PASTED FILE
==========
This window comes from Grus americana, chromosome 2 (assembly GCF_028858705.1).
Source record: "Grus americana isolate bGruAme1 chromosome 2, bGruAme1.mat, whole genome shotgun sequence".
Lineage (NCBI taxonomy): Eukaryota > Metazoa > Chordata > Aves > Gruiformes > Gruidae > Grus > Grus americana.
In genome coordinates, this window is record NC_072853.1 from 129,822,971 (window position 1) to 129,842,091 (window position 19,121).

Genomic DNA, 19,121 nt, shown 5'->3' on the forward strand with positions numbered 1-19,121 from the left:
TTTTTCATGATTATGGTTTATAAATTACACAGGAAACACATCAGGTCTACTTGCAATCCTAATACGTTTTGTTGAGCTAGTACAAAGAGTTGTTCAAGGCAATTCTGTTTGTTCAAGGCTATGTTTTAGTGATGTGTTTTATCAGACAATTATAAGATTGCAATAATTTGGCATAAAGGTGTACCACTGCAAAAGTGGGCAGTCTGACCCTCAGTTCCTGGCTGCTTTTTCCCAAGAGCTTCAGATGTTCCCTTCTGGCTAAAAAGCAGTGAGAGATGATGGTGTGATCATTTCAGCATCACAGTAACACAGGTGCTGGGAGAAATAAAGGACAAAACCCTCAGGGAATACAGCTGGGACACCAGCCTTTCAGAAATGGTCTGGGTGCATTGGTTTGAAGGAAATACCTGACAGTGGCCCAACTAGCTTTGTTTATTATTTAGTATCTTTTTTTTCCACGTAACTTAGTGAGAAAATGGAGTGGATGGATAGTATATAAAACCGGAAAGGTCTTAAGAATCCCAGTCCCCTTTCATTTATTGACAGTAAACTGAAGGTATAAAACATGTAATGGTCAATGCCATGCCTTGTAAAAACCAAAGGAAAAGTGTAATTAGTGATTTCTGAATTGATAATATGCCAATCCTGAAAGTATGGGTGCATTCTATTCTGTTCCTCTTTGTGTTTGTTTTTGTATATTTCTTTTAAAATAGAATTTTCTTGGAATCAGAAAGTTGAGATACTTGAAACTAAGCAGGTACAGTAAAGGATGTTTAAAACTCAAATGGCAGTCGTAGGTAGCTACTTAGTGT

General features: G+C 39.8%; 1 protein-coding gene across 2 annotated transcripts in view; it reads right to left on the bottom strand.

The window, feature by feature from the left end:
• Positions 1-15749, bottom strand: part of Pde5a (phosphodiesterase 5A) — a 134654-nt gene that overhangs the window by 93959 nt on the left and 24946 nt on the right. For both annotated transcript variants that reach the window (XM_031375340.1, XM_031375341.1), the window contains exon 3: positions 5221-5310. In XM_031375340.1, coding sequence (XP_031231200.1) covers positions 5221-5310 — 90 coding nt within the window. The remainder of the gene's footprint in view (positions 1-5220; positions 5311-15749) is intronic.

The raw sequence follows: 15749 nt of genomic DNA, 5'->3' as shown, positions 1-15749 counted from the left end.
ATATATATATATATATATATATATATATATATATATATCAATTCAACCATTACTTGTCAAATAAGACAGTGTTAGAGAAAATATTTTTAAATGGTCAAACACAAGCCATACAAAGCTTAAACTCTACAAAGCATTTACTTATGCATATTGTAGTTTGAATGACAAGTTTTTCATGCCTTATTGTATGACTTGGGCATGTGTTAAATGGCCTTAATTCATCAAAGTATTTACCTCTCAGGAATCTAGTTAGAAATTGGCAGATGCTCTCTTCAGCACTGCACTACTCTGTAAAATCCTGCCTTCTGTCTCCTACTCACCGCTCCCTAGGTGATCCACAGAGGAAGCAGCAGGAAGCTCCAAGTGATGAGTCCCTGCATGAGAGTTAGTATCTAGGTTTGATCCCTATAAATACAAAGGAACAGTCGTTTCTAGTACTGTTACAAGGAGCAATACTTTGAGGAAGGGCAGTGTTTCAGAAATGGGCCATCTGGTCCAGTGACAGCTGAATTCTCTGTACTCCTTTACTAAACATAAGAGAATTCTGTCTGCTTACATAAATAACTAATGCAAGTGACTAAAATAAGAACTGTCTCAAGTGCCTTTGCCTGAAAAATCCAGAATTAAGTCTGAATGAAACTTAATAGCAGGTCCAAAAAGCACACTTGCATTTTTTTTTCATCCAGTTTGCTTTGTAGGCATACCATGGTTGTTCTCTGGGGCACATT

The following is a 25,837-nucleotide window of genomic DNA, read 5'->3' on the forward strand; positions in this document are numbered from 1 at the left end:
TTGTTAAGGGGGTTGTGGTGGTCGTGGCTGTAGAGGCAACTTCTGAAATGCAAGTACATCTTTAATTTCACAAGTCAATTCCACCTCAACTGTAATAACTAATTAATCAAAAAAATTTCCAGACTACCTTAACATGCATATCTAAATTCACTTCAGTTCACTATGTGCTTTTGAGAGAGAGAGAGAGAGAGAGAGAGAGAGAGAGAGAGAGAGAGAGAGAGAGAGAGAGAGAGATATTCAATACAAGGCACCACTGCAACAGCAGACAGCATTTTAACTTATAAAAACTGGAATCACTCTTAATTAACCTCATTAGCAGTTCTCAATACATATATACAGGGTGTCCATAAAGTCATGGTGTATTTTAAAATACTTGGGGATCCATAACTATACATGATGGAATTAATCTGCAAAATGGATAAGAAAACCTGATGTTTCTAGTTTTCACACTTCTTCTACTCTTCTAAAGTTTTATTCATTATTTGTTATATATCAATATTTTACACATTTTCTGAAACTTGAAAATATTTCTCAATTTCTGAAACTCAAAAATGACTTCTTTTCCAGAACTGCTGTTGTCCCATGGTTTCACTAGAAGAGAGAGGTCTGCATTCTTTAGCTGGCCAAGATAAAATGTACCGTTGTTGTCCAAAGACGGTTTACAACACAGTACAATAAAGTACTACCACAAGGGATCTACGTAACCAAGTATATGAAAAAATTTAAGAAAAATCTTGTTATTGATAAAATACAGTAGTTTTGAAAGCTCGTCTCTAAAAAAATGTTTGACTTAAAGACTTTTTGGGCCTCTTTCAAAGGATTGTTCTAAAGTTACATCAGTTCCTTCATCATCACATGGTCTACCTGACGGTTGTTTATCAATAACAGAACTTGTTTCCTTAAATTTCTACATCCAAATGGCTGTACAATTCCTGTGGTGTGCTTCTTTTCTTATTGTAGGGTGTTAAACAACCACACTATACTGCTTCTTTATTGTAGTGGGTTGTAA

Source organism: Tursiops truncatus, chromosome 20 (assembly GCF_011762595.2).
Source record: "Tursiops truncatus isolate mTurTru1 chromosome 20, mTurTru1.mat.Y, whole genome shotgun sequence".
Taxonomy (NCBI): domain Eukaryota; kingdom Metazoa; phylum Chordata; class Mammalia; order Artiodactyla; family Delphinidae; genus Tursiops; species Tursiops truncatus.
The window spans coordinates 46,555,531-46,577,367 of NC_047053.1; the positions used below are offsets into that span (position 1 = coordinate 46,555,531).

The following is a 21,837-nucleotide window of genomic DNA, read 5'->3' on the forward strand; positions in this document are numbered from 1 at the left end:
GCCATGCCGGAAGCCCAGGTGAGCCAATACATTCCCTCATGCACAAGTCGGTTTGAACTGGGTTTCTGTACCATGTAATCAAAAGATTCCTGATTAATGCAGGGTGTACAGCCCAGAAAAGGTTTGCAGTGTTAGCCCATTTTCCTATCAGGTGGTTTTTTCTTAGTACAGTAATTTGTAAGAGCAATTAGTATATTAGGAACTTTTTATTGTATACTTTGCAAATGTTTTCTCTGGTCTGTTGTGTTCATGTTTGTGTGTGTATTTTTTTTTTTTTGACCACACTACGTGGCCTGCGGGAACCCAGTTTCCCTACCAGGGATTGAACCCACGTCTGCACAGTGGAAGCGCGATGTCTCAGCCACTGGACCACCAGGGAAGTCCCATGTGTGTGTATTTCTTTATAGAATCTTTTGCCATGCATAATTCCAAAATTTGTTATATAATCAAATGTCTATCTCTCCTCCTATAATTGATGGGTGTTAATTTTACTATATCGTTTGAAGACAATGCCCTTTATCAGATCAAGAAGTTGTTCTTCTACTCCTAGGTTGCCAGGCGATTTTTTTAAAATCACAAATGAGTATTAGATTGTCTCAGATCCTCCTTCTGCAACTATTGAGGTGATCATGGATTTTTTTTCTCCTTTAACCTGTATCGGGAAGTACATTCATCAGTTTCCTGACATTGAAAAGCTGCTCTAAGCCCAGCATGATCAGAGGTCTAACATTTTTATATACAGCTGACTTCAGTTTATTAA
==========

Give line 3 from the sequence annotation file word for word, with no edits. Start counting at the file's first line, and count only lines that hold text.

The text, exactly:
Lineage (NCBI taxonomy): Eukaryota > Metazoa > Chordata > Aves > Gruiformes > Gruidae > Grus > Grus americana.